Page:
Flycatchers seem to be almost at every park, walk path and wooded area in the springtime here in Orange County, California. How do I know if I have seen a flycatcher? They ascertain a unique behavior which is common amongst all flycatchers and that is typically to perch, watch, nab its prey sometimes at close range and return back to the same position. This usually carries on for several minutes with multiple instances of this ritual occurring.
The migrant invasion of Flycatchers (aka Empids short for Empidonax) began late March / early April with the arrival of the following Empids:
Other Empids to arrive in this time frame were the sparse Gray Flycatcher, the Hammond’s Flycatcher and a rare sighting of the Dusky-capped Flycatcher at Gilman Park along with a handful of sightings of the Dusky Flycatcher and the Olive-sided Flycatcher. Mid to late May introduces yet another Empid arrival and that is the Willow Flycatcher. It can be a challenge to tell many of these apart. Your best source of ID is their call as comparing their primary projections, bill, head, eye ring or lack thereof along with behavioral patterns and other attributes can be a challenge for the untrained eye.
To confuse matters, other common types of local flycatchers are the Cassin’s Kingbird, Black Phoebe, Say’s Phoebe and Phainopepla which are year round species here in Orange County. The Western Kingbird is yet another migrant.
Here are perhaps the 3 most common of these migrants which are relatively easy to tell apart. More images of each of these 3 flycatchers can be found in the photo gallery on ocbirds.com. Suggestions welcome.
The Western Wood-Pewee. Note the unique chest pattern which appears to be somewhat of a vest shape. Their “song” sounds like a it like “Happy Birthday to You” but is seldom heard (this is my own personal mnemonic). Here’s what the Western Wood-Pewee call would sound like (courtesy of Xeno-canto and Eric Defonso). Look for this flycatcher perching on twigs and stark branches usually a few feet off the ground to higher tree tops primarily in open, unshaded areas. Similar species would be the Olive-sided Flycatcher.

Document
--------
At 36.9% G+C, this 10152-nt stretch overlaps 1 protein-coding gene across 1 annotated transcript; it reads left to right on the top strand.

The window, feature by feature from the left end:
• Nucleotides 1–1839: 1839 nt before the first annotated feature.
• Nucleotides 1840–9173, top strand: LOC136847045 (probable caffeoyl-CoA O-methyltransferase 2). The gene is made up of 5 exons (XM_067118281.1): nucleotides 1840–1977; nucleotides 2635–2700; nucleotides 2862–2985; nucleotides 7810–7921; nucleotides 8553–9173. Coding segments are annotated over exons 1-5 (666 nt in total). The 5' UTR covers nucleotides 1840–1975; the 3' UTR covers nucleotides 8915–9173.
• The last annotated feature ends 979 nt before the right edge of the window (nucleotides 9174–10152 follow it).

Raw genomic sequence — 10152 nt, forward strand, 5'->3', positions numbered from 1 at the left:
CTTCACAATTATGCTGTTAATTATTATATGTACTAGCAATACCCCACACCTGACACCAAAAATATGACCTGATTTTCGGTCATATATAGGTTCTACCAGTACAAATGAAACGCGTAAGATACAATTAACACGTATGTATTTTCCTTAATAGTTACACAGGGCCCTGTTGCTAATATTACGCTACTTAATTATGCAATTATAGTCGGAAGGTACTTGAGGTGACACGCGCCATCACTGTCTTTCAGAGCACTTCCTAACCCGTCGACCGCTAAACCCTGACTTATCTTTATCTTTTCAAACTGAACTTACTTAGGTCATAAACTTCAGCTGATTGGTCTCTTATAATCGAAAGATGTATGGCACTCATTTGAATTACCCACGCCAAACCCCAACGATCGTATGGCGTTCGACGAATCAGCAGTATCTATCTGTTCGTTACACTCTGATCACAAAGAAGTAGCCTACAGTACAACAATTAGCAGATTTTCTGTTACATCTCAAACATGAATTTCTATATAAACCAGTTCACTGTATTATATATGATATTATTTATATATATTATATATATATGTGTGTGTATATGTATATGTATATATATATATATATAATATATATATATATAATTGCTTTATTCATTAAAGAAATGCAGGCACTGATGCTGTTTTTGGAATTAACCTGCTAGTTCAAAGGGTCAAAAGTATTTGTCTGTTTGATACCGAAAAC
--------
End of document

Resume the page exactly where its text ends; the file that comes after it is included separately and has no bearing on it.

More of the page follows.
The Pacific-slope Flycatcher. A distinct tear drop shaped eye ring can help separate this bird apart from the Western Wood-Pewee and Ash-throated Flycatcher. Their call is frequently heard and unique to other flycatcher species except perhaps the Cordillean which is unlikely to be found in Orange County. The Pacific-slope Flycatcher call sounds as if someone is whistling to get your attention. (Courtesy of Xeno-canto and Thomas G. Graves). Typically found perching low to the ground to 6 feet or so in height. It can be found in open or shaded areas and on embankments or sloped areas. It’s rather small in size and similar local migrant species would be the Gray, Dusky, Hammond’s and Willow flycatcher.
The Ash-throated Flycatcher. The gradient on its torso from grayish white on the upper chest to lemony yellow is unique as compared to the other two flycatchers here. A rufous colored tail with a dark brown border and rufous tinging on its wings along with its larger bill are easy comparison markings when compared with the Pacific-slope Flyctacher and Western Wood-Pewee. Here’s the Call of the Ash-throated Flycatcher (by Anthony Gliozzo). The call sample was from the same bird in this photo. There is somewhat of a similar overlap with the call of the Cassin’s Kingbird. Similar species would be the rare Dusky-capped Flycatcher posted earlier this year on ocbirds.com.